The Work of a Theological College
Dear Alumni and Friends:
My few short months at Theological College have been some of the most blessed in my life. The faculty and staff are among the best with whom I have ever served, and the seminarians inspire me with their zeal for the faith and love for the Church. I anticipated that this would be a positive transition, but the reality has exceeded my expectations.
Prior to assuming the role of rector, I spent much time in prayer to prepare for this new ministry. One of the things I reflected upon was the very name of this institution, “Theological College.” It is rather an odd name for a seminary. Most such schools are named after saints (St. Mary’s, St. Joseph’s) or perhaps articles of faith (Sacred Heart, Immaculate Conception). By contrast, “Theological College” seems like a prosaic and functional designation. Perhaps, however, that is not the case. Indeed, as unprepossessing as it may first appear, “Theological College” may contain some deeper significance that could point to the core mission of the school.
Consider the first part of our name, “Theological.” What does it mean for something or someone to be theological? What in fact is theology? It can be considered a field of study dealing with issues of a religious nature or a branch of knowledge among others. I would suggest, however, that the term points to something more profound. When did theology begin? At what point in our long evolutionary journey did humans begin asking questions of a theological nature? I believe the correct answer is that we cannot talk about a specifically human history until there is something like theological consciousness. Pope Benedict XVI, of blessed memory, contends that until there are beings who have achieved awareness of living in the presence of a sacred mystery, we cannot speak of humanity in the full sense of the term. In fact, he, among many others, makes the claim that such awareness is the sine qua non of humanity. What makes us human is the capacity for awe before the numinous, a desire to worship the divine, to embody it in action and pose questions of a truly profound nature. One can make the case that to be a human is to be the theological animal.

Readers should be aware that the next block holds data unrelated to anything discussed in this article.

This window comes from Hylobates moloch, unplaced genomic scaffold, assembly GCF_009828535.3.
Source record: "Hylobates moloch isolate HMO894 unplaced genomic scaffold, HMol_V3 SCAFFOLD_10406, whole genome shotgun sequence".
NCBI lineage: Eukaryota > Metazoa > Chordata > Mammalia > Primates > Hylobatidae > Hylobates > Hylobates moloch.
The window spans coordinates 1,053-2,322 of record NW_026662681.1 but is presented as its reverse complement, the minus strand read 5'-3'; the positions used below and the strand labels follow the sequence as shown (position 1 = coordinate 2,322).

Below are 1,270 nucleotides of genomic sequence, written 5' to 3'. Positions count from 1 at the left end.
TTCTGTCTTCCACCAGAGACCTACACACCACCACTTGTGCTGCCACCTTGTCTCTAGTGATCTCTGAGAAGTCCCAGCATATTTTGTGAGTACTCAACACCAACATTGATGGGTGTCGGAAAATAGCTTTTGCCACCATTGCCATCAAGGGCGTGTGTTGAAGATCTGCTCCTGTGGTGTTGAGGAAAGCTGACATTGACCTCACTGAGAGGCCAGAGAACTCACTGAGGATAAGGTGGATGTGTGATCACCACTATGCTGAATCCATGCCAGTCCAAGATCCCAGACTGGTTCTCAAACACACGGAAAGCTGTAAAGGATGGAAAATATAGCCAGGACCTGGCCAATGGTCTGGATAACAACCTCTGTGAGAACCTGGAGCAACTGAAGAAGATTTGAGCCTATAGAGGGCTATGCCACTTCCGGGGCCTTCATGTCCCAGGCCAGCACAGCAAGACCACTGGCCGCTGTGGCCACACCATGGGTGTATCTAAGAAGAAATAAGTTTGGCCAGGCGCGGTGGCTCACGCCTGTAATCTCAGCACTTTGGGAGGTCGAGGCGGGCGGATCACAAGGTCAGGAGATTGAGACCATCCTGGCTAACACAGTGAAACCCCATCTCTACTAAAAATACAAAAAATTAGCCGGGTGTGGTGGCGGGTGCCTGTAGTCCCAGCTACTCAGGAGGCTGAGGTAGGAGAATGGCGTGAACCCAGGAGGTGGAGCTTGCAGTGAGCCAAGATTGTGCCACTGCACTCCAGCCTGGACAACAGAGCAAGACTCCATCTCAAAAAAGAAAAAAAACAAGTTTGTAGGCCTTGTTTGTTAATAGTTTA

Now let us look at the second part of the seminary’s name, “College.” This comes from the Latin collegium. In the most general sense, it can be applied to any corporate group or association. In the context of education, a college is the joint exploration for the truth and a shared enterprise directed towards the transmission of knowledge. The work of a theological college recognizes that our religious nature reflects our social nature as humans. The search for and formation into divine truth cannot be carried out as a private quest but must instead be dialogical and communal if theology is to achieve it end.
It occurs to me that, in our day and age, the name “Theological College” is somewhat countercultural. A secular age, one in which the reality of the sacred is denied and thus the legitimacy of theology is called into radical doubt, presents certain dangers. If our humanity emerges from the awareness of the holy, then the abeyance of such awareness impoverishes and compromises us as a species. Our world is also becoming more fragmented, polarized, and individualized. In such an environment, the existence of any collegium becomes precarious and our quest for any truth impeded.
It is my deepest hope and prayer that, with your help and support, this venerable institution will rise to the occasion to fulfill its mission and be what it is called to be, a truly Theological College.
Rev. Gladstone (Bud) Stevens, P.S.S.